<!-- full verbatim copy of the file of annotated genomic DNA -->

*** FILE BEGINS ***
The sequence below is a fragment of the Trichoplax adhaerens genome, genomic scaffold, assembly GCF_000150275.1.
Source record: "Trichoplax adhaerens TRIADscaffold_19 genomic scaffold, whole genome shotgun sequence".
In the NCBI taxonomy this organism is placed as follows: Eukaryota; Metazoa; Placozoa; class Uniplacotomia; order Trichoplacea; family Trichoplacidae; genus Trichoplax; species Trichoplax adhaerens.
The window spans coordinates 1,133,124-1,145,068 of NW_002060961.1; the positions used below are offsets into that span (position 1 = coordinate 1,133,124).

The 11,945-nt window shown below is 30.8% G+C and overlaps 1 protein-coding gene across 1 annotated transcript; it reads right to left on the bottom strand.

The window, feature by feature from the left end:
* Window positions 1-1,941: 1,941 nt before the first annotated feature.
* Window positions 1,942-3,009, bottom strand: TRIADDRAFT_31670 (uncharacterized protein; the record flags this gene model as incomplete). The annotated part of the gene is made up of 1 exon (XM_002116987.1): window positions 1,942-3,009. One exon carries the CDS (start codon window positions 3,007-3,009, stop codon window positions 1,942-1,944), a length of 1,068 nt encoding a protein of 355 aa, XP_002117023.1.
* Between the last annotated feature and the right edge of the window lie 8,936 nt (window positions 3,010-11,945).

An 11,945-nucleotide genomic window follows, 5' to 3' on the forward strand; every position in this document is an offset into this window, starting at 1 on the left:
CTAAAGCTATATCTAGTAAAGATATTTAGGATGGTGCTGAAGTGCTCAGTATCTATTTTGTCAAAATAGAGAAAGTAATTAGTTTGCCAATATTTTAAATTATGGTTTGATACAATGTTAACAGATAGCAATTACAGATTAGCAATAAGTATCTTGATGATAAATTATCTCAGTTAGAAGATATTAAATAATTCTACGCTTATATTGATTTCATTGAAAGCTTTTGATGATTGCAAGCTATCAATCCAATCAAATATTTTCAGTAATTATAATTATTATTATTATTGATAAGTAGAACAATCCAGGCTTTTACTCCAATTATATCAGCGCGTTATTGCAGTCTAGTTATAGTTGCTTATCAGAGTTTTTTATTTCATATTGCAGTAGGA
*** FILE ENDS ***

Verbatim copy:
The sequence below is a fragment of the Trichoplax adhaerens genome, genomic scaffold, assembly GCF_000150275.1.
Source record: "Trichoplax adhaerens TRIADscaffold_19 genomic scaffold, whole genome shotgun sequence".
In the NCBI taxonomy this organism is placed as follows: Eukaryota; Metazoa; Placozoa; class Uniplacotomia; order Trichoplacea; family Trichoplacidae; genus Trichoplax; species Trichoplax adhaerens.
The window spans coordinates 1,133,124-1,145,068 of NW_002060961.1; the positions used below are offsets into that span (position 1 = coordinate 1,133,124).

The 11,945-nt window shown below is 30.8% G+C and overlaps 1 protein-coding gene across 1 annotated transcript; it reads right to left on the bottom strand.

The window, feature by feature from the left end:
* Window positions 1-1,941: 1,941 nt before the first annotated feature.
* Window positions 1,942-3,009, bottom strand: TRIADDRAFT_31670 (uncharacterized protein; the record flags this gene model as incomplete). The annotated part of the gene is made up of 1 exon (XM_002116987.1): window positions 1,942-3,009. One exon carries the CDS (start codon window positions 3,007-3,009, stop codon window positions 1,942-1,944), a length of 1,068 nt encoding a protein of 355 aa, XP_002117023.1.
* Between the last annotated feature and the right edge of the window lie 8,936 nt (window positions 3,010-11,945).

An 11,945-nucleotide genomic window follows, 5' to 3' on the forward strand; every position in this document is an offset into this window, starting at 1 on the left:
CTAAAGCTATATCTAGTAAAGATATTTAGGATGGTGCTGAAGTGCTCAGTATCTATTTTGTCAAAATAGAGAAAGTAATTAGTTTGCCAATATTTTAAATTATGGTTTGATACAATGTTAACAGATAGCAATTACAGATTAGCAATAAGTATCTTGATGATAAATTATCTCAGTTAGAAGATATTAAATAATTCTACGCTTATATTGATTTCATTGAAAGCTTTTGATGATTGCAAGCTATCAATCCAATCAAATATTTTCAGTAATTATAATTATTATTATTATTGATAAGTAGAACAATCCAGGCTTTTACTCCAATTATATCAGCGCGTTATTGCAGTCTAGTTATAGTTGCTTATCAGAGTTTTTTATTTCATATTGCAGTAGGA